First tentative steps
FIRST IN A THREE-PART SERIES
| CAMBRIDGE, MASS.
Kismet's face would never launch a thousand ships.
With Yoda's ears, Marty Feldman's eyes, and enough parts to please a hardware-store owner, the mechanical head might be dismissed as a curiosity. But it has a face with an attitude - or, more accurately, 15 attitudes, from anger and disgust to joy and surprise.
The immediate goal of the project at the Massachusetts Institute of Technology's Artificial Intelligence Laboratory in Cambridge is to develop ways for humanoid robots to communicate their "feelings" to a human "caregiver."
It's one tiny step toward a long-term goal of artificial-intelligence research: to build and program machines that display human-like intelligence.
"My belief is that we, people, are machines," says Rodney Brooks, director of MIT's AI Lab. "So in principle, I see no reason why we can't build a robot that is as capable as a human being." Along the way, many AI techniques that are expected to help lead to such robots are quietly working their way into technologies that support a wide range of human activities - from exploring space, forecasting weather, to sending airline flights to specific airport gates. It will be routine for AI applications to search the World Wide Web and help users install new programs on their computers.
"In fact, if you use the Microsoft Office suite, that little [electronic] paper clip that many people find annoying is actually less annoying than it might otherwise be" because it uses a programming approach that "most people consider to be part of the AI collection of engineering tools," says Patrick Henry Winston, professor of computer science and former head of MIT's AI Lab.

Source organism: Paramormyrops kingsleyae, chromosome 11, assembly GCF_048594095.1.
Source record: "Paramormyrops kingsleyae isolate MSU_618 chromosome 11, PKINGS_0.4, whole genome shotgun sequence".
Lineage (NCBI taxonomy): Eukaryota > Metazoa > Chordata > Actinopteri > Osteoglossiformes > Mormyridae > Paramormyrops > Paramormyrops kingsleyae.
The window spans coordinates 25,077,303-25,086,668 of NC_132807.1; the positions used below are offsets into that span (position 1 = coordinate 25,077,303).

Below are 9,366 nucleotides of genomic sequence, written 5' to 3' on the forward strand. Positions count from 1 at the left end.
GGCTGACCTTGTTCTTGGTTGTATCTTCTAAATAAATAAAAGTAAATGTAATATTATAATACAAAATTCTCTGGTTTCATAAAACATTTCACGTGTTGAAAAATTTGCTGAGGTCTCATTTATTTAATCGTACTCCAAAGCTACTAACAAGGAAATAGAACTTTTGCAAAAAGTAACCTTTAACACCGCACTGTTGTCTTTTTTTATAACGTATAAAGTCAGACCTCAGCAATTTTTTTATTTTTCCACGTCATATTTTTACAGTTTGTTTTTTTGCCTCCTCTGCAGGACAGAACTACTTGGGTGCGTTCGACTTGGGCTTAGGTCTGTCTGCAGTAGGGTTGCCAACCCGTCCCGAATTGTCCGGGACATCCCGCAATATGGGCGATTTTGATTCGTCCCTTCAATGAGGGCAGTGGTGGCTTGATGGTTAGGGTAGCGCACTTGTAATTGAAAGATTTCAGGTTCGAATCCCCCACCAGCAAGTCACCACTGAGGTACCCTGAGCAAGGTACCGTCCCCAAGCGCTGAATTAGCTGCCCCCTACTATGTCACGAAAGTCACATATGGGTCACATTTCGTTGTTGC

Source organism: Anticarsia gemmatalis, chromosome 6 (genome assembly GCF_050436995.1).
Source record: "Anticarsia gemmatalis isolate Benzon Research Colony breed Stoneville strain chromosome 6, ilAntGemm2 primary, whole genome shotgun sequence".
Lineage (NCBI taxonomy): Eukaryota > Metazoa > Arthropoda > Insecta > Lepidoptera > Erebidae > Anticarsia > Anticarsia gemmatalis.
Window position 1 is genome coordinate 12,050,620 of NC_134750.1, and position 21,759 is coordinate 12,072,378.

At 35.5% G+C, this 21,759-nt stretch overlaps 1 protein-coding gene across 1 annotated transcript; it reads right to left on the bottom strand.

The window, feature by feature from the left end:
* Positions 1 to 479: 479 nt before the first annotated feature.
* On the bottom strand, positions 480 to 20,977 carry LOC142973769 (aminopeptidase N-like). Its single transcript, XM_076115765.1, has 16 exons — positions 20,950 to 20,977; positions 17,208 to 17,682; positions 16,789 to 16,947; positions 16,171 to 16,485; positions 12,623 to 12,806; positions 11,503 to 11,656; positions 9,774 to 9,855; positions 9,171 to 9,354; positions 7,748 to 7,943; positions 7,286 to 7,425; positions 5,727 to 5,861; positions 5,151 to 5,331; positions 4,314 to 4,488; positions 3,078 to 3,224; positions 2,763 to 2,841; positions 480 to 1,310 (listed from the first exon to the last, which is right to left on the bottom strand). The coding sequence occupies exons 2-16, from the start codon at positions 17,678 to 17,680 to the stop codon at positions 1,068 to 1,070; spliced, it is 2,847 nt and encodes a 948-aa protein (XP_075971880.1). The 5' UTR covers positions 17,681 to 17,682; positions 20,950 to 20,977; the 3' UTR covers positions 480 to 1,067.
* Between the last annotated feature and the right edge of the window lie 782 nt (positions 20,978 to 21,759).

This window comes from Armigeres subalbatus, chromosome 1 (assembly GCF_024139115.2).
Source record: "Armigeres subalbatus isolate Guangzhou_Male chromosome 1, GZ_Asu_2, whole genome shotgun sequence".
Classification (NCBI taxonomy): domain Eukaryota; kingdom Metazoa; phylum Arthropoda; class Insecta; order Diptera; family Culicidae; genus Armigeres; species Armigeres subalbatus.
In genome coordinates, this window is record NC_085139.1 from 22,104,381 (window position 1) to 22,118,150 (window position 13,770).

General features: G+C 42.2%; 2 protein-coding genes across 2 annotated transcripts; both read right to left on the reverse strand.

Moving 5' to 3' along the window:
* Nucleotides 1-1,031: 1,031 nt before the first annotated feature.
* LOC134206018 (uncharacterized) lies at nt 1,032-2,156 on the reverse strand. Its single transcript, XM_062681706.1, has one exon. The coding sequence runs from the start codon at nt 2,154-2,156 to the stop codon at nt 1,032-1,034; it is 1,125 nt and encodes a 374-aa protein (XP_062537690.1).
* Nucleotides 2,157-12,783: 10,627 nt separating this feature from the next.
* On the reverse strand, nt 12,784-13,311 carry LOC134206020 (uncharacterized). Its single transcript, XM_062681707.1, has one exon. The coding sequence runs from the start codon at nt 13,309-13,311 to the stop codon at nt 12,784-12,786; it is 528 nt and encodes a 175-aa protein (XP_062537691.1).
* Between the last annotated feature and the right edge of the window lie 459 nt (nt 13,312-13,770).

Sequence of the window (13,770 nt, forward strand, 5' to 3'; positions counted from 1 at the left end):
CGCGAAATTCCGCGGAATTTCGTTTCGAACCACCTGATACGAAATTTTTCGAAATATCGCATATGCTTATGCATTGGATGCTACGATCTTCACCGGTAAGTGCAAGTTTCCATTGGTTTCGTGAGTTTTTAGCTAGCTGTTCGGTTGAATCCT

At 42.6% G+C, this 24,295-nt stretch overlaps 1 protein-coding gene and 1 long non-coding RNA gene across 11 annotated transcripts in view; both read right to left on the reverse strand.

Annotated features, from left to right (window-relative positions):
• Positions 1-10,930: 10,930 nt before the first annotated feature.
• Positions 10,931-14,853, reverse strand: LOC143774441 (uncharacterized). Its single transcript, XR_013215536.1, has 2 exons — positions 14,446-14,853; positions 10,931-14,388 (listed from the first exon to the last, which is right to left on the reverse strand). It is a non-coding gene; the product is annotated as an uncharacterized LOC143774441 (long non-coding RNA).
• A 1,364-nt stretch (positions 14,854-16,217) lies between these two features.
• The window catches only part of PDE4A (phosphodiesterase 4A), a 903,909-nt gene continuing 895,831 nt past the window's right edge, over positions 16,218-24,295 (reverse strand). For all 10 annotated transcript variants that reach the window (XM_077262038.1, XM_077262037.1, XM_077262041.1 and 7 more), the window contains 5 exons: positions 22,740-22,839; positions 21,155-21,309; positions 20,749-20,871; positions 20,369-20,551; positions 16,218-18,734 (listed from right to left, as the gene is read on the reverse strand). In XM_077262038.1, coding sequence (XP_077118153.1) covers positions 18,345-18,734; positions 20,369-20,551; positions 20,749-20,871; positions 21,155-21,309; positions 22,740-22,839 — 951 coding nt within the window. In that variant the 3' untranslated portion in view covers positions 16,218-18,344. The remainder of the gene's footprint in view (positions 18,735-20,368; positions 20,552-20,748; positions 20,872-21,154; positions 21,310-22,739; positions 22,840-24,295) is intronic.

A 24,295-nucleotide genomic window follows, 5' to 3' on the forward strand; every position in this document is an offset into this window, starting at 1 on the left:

To Ray Perrault, director of the Artificial Intelligence Center at SRI International, a technology research firm in Menlo Park, Calif., such "under the blanket" or embedded AI-related applications signal the field's maturity. "At first, you could see some generic, obviously AI products on the market," he says. "Now, AI ends up more frequently as an infusion of technologies in bigger packages.
"For example, work in the past five years or so has led to methods for extracting information from text. This has become embedded in software products that manage the flow of rsums through human-resources departments."
An 'alien intelligence'
Yet AI occasionally throws off its blanket. One of the most highly publicized examples of AI prowess in a specialized domain came in May 1997, when IBM's Deep Blue forced world chess champion Garry Kasparov to resign the last of six games, after he beat the machine in the first game, lost in the second, and played to draws in three more. A year earlier, Mr. Kasparov had played the machine and beaten it three games to one with two draws.
After the '97 match, Kasparov claimed he could sense in the machine an "alien intelligence," according to Hans Moravec, principal research scientist and a founder of the robotics program at Carnegie Mellon University in Pittsburgh.
IBM representatives immediately dismissed the notion that Deep Blue was intelligent. But Dr. Moravec finds their dismissal too facile, noting that IBM has clung to that position since it first started selling computers and found that calling them electronic brains hurt sales.
"It took a chess grandmaster to make the psychological interpretation," he says.
At the midterm of what MIT's Dr. Winston calls a 100-year enterprise, AI efforts rate an A for their march into the marketplace.
In terms of practical applications, "we've got a pretty good record, given we've only been working at it for 50 years," agrees Raj Reddy, dean of the school of computer science at Carnegie Mellon.
But basic research in artificial intelligence draws only a D from Winston.
"The field has been pulled around to focus on applications because the science questions have been too hard," he says. Moreover, grant money - coming largely from the Defense Department - favored applications.
But he and other researchers say the field is poised for significant breakthroughs.
One factor driving this optimism is the rapid increase of computing power available in small packages at affordable prices.
In 1967, computer memory cost $1 a byte, according to Winston. At those prices, today's $2,000 laptop computer would cost more than $6 billion, before taking inflation into account.